Good question. Every time I am asked that question I am flummoxed. Inspiration is a tricky thing. When I am very lucky, or very good I walk into just the right spot in my studio and ZOT! a truly great idea comes to me in a flash. The 3 rings in my top banner were a marvelous Zot moment.

My friend and fellow jeweler, Jack, challenged me to get over my prejudice to diamonds. I'd always thought they were over-hyped, stupid stones, boring, transparent, clear, no color; plus there are millions of them around.  Bah humbug, who needed them when there are so many other fine stones in the world. But Jack nudged some of my thinking around and I started relooking at diamonds.

My main gripe with diamonds is that much of the jewelry made with them, makes it all about The Diamond. I am a metal worker. I want my work to be all about well... My Work and the diamond's just a punctuation to my designs.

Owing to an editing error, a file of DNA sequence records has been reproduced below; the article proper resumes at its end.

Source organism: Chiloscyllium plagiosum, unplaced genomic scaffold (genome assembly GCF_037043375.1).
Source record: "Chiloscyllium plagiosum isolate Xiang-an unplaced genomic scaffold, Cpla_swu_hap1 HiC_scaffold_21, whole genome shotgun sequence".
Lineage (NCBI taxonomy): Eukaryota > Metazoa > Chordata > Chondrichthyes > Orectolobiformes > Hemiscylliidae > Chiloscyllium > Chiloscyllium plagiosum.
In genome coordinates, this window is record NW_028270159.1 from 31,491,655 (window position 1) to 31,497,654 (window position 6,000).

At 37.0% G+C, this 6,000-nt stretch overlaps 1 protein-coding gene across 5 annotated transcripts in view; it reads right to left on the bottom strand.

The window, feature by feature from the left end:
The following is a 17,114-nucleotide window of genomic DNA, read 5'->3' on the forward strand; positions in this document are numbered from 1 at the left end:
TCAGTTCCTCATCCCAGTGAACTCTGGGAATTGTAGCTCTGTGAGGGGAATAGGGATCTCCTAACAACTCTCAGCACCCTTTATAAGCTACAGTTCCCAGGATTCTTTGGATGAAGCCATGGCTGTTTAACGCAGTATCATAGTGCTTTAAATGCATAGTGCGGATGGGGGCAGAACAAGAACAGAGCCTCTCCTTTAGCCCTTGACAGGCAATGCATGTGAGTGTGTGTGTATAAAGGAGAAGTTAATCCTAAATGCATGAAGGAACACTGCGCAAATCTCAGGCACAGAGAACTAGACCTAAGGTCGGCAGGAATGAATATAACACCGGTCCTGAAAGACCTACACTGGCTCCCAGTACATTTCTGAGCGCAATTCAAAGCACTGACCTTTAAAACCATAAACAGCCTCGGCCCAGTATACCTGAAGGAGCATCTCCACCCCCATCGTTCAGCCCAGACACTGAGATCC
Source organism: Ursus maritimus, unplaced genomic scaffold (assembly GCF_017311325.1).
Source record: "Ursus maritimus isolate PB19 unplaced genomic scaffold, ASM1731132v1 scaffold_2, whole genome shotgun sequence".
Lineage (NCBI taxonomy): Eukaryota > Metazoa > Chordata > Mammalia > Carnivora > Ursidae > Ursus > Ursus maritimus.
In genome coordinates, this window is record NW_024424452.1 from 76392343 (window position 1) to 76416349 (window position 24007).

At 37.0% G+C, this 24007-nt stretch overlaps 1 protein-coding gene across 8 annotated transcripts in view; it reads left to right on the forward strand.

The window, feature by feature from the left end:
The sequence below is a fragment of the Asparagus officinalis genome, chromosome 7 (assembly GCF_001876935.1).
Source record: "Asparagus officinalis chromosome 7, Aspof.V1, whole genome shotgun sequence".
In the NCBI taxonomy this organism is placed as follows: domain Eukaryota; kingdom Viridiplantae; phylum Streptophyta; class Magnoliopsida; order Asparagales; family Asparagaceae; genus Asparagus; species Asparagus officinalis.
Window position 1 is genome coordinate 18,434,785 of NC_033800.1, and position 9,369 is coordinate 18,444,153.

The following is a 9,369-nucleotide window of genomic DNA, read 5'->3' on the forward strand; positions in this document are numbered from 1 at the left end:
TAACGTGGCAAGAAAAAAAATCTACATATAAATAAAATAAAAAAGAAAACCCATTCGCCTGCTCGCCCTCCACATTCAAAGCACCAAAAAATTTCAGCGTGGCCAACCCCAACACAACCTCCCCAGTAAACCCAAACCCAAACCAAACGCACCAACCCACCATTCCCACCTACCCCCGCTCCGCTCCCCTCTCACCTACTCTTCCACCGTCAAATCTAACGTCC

My 3 rings above came from this double-dare of Jack's. The idea formed in a quick moment of insight, fully-developed. I even found some colored diamonds to use. Bliss. I regularly thank him for his goading.

But mostly my designs are hard fought.

Jestsam & Flotsam
Jetsam & Flotsam

I am currently working on a design I know isn't that good. But the damn thing will not vacate my head until I make it. I know it will end up in my scrap pile...I have days like this. Its like clearing a plugged drain. Once I have design out of my head and at least partially realized I can go on to other things. I have a whole pile of dumb ideas that I poke at from time to time, trying to figure out why I made them. And sometimes they lead to inspiration, often not.